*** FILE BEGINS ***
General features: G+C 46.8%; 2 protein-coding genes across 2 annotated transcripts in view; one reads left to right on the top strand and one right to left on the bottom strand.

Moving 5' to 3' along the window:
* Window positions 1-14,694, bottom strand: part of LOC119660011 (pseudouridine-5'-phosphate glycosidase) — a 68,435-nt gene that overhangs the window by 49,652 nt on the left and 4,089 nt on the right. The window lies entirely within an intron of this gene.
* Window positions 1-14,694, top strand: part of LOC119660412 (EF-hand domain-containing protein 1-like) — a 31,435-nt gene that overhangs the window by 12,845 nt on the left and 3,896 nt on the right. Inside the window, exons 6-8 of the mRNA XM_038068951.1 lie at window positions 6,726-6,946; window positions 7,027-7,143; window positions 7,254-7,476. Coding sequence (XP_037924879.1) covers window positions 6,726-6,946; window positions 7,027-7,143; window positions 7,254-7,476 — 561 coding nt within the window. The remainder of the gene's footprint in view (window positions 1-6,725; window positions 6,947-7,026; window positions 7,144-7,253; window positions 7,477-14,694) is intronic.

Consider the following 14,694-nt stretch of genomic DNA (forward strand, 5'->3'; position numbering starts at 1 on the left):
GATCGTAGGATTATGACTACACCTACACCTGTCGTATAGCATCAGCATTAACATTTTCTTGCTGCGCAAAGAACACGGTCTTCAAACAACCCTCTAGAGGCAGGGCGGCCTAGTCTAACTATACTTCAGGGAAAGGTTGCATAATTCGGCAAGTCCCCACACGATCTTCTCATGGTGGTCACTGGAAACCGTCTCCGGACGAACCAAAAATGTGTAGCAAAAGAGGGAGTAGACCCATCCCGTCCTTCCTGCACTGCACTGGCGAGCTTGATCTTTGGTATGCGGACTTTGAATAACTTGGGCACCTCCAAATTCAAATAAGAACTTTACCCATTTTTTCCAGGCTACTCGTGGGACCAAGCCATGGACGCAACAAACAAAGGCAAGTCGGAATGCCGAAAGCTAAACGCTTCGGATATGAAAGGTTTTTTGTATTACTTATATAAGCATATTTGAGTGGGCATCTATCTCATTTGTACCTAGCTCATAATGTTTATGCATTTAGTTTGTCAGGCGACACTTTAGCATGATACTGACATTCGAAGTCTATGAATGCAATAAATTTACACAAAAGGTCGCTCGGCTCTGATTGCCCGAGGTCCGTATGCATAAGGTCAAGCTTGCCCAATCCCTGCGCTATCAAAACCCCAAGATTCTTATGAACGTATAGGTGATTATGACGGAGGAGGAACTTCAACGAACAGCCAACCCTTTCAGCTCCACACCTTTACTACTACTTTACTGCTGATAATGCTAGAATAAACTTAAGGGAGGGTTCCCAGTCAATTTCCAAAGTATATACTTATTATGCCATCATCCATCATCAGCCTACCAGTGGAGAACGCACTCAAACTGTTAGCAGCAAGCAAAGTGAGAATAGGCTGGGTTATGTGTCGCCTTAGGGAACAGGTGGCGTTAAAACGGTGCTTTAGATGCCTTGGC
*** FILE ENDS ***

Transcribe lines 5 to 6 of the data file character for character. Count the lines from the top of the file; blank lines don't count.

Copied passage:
Consider the following 14,694-nt stretch of genomic DNA (forward strand, 5'->3'; position numbering starts at 1 on the left):
GATCGTAGGATTATGACTACACCTACACCTGTCGTATAGCATCAGCATTAACATTTTCTTGCTGCGCAAAGAACACGGTCTTCAAACAACCCTCTAGAGGCAGGGCGGCCTAGTCTAACTATACTTCAGGGAAAGGTTGCATAATTCGGCAAGTCCCCACACGATCTTCTCATGGTGGTCACTGGAAACCGTCTCCGGACGAACCAAAAATGTGTAGCAAAAGAGGGAGTAGACCCATCCCGTCCTTCCTGCACTGCACTGGCGAGCTTGATCTTTGGTATGCGGACTTTGAATAACTTGGGCACCTCCAAATTCAAATAAGAACTTTACCCATTTTTTCCAGGCTACTCGTGGGACCAAGCCATGGACGCAACAAACAAAGGCAAGTCGGAATGCCGAAAGCTAAACGCTTCGGATATGAAAGGTTTTTTGTATTACTTATATAAGCATATTTGAGTGGGCATCTATCTCATTTGTACCTAGCTCATAATGTTTATGCATTTAGTTTGTCAGGCGACACTTTAGCATGATACTGACATTCGAAGTCTATGAATGCAATAAATTTACACAAAAGGTCGCTCGGCTCTGATTGCCCGAGGTCCGTATGCATAAGGTCAAGCTTGCCCAATCCCTGCGCTATCAAAACCCCAAGATTCTTATGAACGTATAGGTGATTATGACGGAGGAGGAACTTCAACGAACAGCCAACCCTTTCAGCTCCACACCTTTACTACTACTTTACTGCTGATAATGCTAGAATAAACTTAAGGGAGGGTTCCCAGTCAATTTCCAAAGTATATACTTATTATGCCATCATCCATCATCAGCCTACCAGTGGAGAACGCACTCAAACTGTTAGCAGCAAGCAAAGTGAGAATAGGCTGGGTTATGTGTCGCCTTAGGGAACAGGTGGCGTTAAAACGGTGCTTTAGATGCCTTGGC